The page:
I sat in the waiting room, at moments shaking, at other moments thinking I was going to be sick at my stomach...waiting. I had to wait over an hour. I was in a room full of women, all of us waiting for the results. Silence. I read Psalm 121 over and over and over until I thought, “Ok, just memorize it.” So I began to just memorize it.
Fear. Worry. Gripped by its icy, bony fingers.
What is your deepest fear?
“Fear, you say? Christians aren’t gripped by worry or fear.” We read verses such as Isaiah 41:10 “Fear thou not, for I am with thee; be not dismayed, for I am thy God; I will strengthen thee; yea, I will help thee; yea, I will uphold thee with the right hand of my righteousness,” and we march boldly into tomorrow with no worries.
Or we could be honest.
We worry about money, death, our children, fear something happening to our children, our marriage, our job security, our aging parents...or health issues as we sit in a waiting room, gripped by fear, powerless to do anything about the impending outcome.
When the inevitable worries and fears come, and our world is shaken to the core, what do we do?
Jesus calls us to an unbelievable faith. If we are a Christ follower, then we must follow the ways of Christ. I know this sounds like a statement that would get a “Well, duh!” reaction from my middle school students, but think about it. Christ calls us to a simple life: we want to complicate it.
So here goes:
● First, I must be ok with the unknown.
As a Christ follower, I must admit and live by faith in Christ. This means that some days, most days, every day, I have no idea what will happen next. I must be ok with that.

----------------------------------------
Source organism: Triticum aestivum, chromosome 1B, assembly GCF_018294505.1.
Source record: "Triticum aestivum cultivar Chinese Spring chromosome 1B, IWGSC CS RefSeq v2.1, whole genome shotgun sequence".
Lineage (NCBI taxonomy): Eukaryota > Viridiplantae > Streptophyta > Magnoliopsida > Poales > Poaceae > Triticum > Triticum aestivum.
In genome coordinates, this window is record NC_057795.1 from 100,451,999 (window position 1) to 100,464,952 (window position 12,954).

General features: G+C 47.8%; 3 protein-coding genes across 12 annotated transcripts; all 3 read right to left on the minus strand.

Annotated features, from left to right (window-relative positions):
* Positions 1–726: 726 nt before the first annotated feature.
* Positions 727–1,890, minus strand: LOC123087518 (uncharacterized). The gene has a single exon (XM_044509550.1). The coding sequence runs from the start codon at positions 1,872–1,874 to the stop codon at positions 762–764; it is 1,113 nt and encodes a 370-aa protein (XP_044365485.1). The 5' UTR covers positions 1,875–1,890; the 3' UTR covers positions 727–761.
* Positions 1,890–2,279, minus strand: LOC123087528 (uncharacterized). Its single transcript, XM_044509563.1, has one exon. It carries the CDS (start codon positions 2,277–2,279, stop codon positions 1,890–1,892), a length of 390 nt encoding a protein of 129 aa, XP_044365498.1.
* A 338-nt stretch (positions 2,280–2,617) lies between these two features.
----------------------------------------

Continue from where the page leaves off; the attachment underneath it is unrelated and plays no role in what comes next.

This requires lots of prayer. “Lord, I cannot do this. Help me with my unbelief (Mark 9:24). You are a Sovereign God, and your ways are not my ways. Teach me to have faith that starts childlike but will grow as you lead me and I continue to trust in you and you alone. God, when I start to lean towards my understanding of things and trust in myself and my own power, please jerk me back to you. That jerking may hurt, but help me, God. I am desperate.”
● Second, I must accept that I am part of a large master plan.
“Father, I am a glorious piece of a larger plan that is beautiful. Help my issue with pride, that makes everything about me. Nothing is about me. It’s all about you. Help me to be find contentment in that.”
● Third, I must be grateful.
That’s where my waiting room story picks back up.
Ladies came and went from the waiting room, all of us waiting for our name to be called, like some ominous lottery. And then someone spoke.
Light, casual conversation began. “I am so nervous that I can’t even speak,” I thought.
But as I was reading Psalm 121 over and over, the obvious began to kick in. “Why do I even continue to read this yet not trust in it as truth? God, help me. Free me, Lord for I am in bondage.”
“It’s not about you. Speak. Open your mouth. Are these ladies believers? Do they know the hope in Christ?”
So I began to speak. Weather, flu, schools, “I am a teacher”, and then God “lobbed me a softball”, an accurate reference to this moment as stated by my pastor Rodney Alexander.
The conversation turned to deeper matters. God allowed me opportunities to speak of His goodness, that attitude of gratitude that I am compelled to have, God’s ability to heal physically at any moment, all sorts of small tidbits of peace. I always walk away from these moments feeling that I never said enough, but remember, piece of a beautiful puzzle.
Something wonderful happened in that moment, besides the obvious golden opportunity to speak life and peace: I was no longer nervous. I realized that there was no way I could control the results that were coming any minute, but I could control what I did right now.